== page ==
In the CPF Board’s last review, published on May 27, the three-month average of the major local banks' interest rates, from February to April 2022, was 0.09 per cent.

With interest rates now rising, might the HDB mortgage rate rise as well?

Singcapital’s chief executive Alfred Chia said that interest rates have been abnormally low since the global financial crisis in 2008, and historically, the US Federal Reserve’s average is about 4 per cent. After recent rate hikes, it is now in the range of 2.25 per cent to 2.5 per cent.

Mr Chia expects the Fed to increase interest rates to about 3.5 per cent by the end of the year, but he does not think bank savings rates here will rise enough to affect the CPF OA rate.

He pointed out that in 2007, before the financial crisis, interest rates in the US rose to an average of about 5 per cent, but CPF OA rates still remained at 2.5 per cent.

“There is a mechanism in place, and it (results in) a very stable rate for HDB owners. It’s not always going to be like this, but it has been this way for 20-over years,” he said.

With rising inflation, there were questions in Parliament this month about whether the CPF interest rates should rise to keep pace, and Manpower Minister Tan See Leng’s reply was that despite the low interest rate environment, the Government has continued to pay generous interest rates due to the floor rates.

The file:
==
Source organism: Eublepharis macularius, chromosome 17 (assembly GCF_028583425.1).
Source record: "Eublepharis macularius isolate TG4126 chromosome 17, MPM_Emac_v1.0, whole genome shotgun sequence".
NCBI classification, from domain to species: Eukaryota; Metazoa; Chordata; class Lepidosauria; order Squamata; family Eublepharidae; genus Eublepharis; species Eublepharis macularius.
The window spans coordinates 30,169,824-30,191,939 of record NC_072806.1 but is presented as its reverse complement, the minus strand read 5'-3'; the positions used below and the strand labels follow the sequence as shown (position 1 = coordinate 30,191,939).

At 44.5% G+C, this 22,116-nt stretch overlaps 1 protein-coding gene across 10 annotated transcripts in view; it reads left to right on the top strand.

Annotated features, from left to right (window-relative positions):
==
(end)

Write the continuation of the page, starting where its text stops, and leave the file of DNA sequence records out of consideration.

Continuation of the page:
99.co’s Mr Chow said: “Currently, there may be pressure to increase the CPF Ordinary, Special and Medisave rate to keep up with inflation. However, the flip side of that would be more home owners needing to pay more for their HDB concessionary loans since their loan rates are pegged to the Ordinary Account. 

“This will be something the Government will take into consideration before deciding on any move.”

What else should home buyers take note of when choosing HDB or bank loans?

But there are other considerations other than the interest rate to think about when taking a home loan. Many first-time home buyers should consider an HDB home loan, if they qualify for it, for other reasons, said the experts.

Mr Chow said that one is the smaller downpayment compared with a bank loan. HDB allows home buyers to borrow up to 85 per cent of the property’s value versus 75 per cent for bank loans. 

There is also the option to pay the HDB downpayment with CPF and no cash. Bank loans, on the other hand, have a minimum requirement of 5 per cent to be paid in cash. 

If one takes an HDB loan, there is the option to switch to a bank loan, but home owners cannot refinance their bank loans into HDB loans.

“The interest rate over the long term is definitely more stable,” said Mr Chia, adding that those who took property loans from banks are now worried about rising mortgage rates. 

However, home owners that buy older HDB units with a shorter lease may not be able to fully utilise their CPF to pay off the housing loan, said Mr Chow. He advised buyers to check the HDB portal for the exact amount when buying older houses.

Source: CNA/hm(cy)